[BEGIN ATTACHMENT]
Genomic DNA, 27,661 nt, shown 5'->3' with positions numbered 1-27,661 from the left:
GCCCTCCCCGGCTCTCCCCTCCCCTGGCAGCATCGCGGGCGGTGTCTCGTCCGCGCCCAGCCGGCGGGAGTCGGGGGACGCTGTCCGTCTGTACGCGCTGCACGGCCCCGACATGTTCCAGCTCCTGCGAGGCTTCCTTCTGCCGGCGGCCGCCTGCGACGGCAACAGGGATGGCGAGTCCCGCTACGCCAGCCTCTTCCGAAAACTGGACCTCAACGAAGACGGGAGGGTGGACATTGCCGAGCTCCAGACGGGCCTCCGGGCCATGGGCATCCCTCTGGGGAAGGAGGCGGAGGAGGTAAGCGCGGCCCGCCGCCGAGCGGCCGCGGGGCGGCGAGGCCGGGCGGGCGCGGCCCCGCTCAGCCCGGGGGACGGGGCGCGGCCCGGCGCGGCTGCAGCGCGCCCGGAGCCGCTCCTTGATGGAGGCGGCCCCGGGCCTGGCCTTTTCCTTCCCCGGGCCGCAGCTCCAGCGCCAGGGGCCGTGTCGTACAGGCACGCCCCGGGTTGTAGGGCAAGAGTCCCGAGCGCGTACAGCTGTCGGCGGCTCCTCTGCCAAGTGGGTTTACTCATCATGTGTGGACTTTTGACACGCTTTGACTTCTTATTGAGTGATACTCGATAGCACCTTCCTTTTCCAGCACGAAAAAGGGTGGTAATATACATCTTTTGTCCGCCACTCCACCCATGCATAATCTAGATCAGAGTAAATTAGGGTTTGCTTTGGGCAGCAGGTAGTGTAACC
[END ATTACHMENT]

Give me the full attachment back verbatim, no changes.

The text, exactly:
Genomic DNA, 27,661 nt, shown 5'->3' with positions numbered 1-27,661 from the left:
GCCCTCCCCGGCTCTCCCCTCCCCTGGCAGCATCGCGGGCGGTGTCTCGTCCGCGCCCAGCCGGCGGGAGTCGGGGGACGCTGTCCGTCTGTACGCGCTGCACGGCCCCGACATGTTCCAGCTCCTGCGAGGCTTCCTTCTGCCGGCGGCCGCCTGCGACGGCAACAGGGATGGCGAGTCCCGCTACGCCAGCCTCTTCCGAAAACTGGACCTCAACGAAGACGGGAGGGTGGACATTGCCGAGCTCCAGACGGGCCTCCGGGCCATGGGCATCCCTCTGGGGAAGGAGGCGGAGGAGGTAAGCGCGGCCCGCCGCCGAGCGGCCGCGGGGCGGCGAGGCCGGGCGGGCGCGGCCCCGCTCAGCCCGGGGGACGGGGCGCGGCCCGGCGCGGCTGCAGCGCGCCCGGAGCCGCTCCTTGATGGAGGCGGCCCCGGGCCTGGCCTTTTCCTTCCCCGGGCCGCAGCTCCAGCGCCAGGGGCCGTGTCGTACAGGCACGCCCCGGGTTGTAGGGCAAGAGTCCCGAGCGCGTACAGCTGTCGGCGGCTCCTCTGCCAAGTGGGTTTACTCATCATGTGTGGACTTTTGACACGCTTTGACTTCTTATTGAGTGATACTCGATAGCACCTTCCTTTTCCAGCACGAAAAAGGGTGGTAATATACATCTTTTGTCCGCCACTCCACCCATGCATAATCTAGATCAGAGTAAATTAGGGTTTGCTTTGGGCAGCAGGTAGTGTAACC